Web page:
A Labor Day Like No Other

By Rep. Ed Osienski

This Labor Day will be very different from any other Labor Day. This year’s parade is cancelled due to the COVID-19 pandemic. At the same time, this weekend’s news will be heavy with reports of social unrest and protest demonstrations in cities like Kenosha, WI and Portland, OR.

However, those two items – Labor Day weekend and the protests – are not entirely unrelated.

Many Americans can no longer stay silent. They are fed-up, and not only because of racial injustice, but also the economic inequality that has left so many Americans struggling to build and secure a prosperous life. Bias, bigotry and greed has prevented too many working women, people of color, and Americans for whom English is a second language from fully sharing in the so-called American Dream. Many other everyday workers find themselves in a similar situation, falling further behind. Our current system of workplace benefits and wages is outdated and inadequate. This system only benefits those at the top, who take the profit from workers’ labor, but keep more and more for themselves.

Much of this workforce remained at their jobs during the pandemic shutdown: grocery store clerks, cashiers, poultry and agriculture workers, auto mechanics, construction workers, first responders, healthcare workers, and our state, county and municipal workers. These essential workers have been resilient, flexible and accountable for us, while many remained safe in the comfort of our homes.

Sometimes civil disobedience – in the form of peaceful, meaningful protest – is the only way to force lasting change. The labor movement has a long history of civil protest. Workers have had to picket and march in the streets to demand many things we take for granted: better and equal wages and benefits; the eight-hour workday; child labor laws; a 40-hour workweek; and safer working conditions. These labor movement victories continue to benefit all workers today.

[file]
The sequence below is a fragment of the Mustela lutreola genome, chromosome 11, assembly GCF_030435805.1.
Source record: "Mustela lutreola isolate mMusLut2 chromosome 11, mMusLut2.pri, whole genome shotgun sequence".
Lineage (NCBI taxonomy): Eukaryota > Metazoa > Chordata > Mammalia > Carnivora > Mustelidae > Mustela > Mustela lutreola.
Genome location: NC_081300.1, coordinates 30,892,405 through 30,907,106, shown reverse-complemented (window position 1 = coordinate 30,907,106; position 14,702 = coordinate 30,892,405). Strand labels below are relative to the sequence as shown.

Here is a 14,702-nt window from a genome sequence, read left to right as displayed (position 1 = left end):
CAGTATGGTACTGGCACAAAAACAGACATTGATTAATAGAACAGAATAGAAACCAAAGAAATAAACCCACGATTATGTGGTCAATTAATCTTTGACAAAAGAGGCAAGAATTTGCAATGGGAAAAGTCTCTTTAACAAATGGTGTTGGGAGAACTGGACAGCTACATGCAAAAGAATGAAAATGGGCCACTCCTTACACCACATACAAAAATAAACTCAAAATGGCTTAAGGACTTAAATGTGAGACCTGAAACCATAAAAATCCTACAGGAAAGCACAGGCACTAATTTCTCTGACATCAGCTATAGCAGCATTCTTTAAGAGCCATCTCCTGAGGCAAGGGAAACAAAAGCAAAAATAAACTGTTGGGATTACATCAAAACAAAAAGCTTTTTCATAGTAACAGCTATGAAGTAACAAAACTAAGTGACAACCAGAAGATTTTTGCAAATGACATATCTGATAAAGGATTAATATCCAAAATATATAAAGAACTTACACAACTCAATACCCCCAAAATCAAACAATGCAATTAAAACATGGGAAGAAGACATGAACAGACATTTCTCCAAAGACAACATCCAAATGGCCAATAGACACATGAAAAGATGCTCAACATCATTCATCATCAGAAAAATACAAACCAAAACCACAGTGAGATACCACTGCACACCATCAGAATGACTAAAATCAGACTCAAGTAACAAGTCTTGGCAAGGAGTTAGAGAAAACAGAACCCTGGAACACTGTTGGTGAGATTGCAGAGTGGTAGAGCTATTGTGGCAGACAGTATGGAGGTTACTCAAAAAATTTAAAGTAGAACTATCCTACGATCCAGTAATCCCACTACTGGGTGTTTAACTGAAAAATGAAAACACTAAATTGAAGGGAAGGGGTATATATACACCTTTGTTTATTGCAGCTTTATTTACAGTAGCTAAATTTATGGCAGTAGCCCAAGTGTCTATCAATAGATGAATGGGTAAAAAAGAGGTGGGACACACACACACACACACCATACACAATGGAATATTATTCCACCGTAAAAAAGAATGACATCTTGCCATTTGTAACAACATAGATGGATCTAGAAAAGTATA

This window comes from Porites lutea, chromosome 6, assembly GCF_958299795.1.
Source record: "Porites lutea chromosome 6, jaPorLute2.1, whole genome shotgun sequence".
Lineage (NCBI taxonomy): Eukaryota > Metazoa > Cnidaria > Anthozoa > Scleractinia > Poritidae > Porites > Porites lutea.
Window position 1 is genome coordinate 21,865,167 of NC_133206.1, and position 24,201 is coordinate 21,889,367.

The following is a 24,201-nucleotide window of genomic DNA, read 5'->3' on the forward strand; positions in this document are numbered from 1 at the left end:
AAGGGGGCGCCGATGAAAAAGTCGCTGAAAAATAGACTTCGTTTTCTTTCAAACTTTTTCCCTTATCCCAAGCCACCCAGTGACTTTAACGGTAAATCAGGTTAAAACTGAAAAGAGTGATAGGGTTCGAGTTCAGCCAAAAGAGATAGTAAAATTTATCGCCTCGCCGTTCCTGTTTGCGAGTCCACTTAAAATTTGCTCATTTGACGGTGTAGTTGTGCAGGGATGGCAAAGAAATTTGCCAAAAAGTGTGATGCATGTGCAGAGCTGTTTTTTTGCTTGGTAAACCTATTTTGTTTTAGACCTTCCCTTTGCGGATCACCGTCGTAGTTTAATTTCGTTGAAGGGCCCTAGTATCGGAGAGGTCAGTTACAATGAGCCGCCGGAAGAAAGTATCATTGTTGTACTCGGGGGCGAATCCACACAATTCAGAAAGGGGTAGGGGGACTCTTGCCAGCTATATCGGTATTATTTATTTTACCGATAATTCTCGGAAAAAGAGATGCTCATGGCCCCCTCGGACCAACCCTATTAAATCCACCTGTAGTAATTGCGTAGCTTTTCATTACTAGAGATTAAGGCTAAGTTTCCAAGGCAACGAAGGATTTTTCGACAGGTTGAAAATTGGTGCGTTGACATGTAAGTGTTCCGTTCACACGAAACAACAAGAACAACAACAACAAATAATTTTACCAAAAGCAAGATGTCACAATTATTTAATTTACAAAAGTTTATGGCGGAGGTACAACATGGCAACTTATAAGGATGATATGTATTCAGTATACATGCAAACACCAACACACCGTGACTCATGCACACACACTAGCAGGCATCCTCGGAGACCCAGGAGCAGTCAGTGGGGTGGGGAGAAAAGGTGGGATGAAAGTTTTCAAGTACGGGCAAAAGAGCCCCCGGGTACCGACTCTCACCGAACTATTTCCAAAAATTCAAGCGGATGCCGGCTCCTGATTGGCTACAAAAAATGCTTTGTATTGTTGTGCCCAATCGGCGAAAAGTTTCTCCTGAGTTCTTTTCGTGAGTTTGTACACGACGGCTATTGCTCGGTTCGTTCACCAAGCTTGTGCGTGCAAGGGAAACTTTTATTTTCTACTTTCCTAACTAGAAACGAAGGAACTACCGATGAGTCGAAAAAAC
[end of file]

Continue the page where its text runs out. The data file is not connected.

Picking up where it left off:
But today’s economy and our workforce needs have continued to change. Some of the highest-paying professions are laser-focused on developing technology that reduce labor cost and eliminate jobs. As globalization, technology, and short-term financial pressures have transformed the economy, workers have been left behind. New hiring practices, including subcontracting, temporary, and other non-traditional forms of work, have resulted in jobs that offer lower wages and fewer benefits.

We need to be better preparing our future workers to adapt to the changing workforce needs. We need to provide access to quality education, affordable college, and workforce skills training through apprenticeship programs. We also need to offer a system of portable benefits that could include, healthcare, retirement, workers compensation insurance, and paid time off, all of which are critical to household financial security.

Please enjoy some time off with your family and love ones this Labor Day holiday, and don’t forget who brought you the weekend, Organized Labor!

Ed Osienski chairs the House Labor Committee and is a 38-year retired member of Sprinkler Fitters UA Local 669.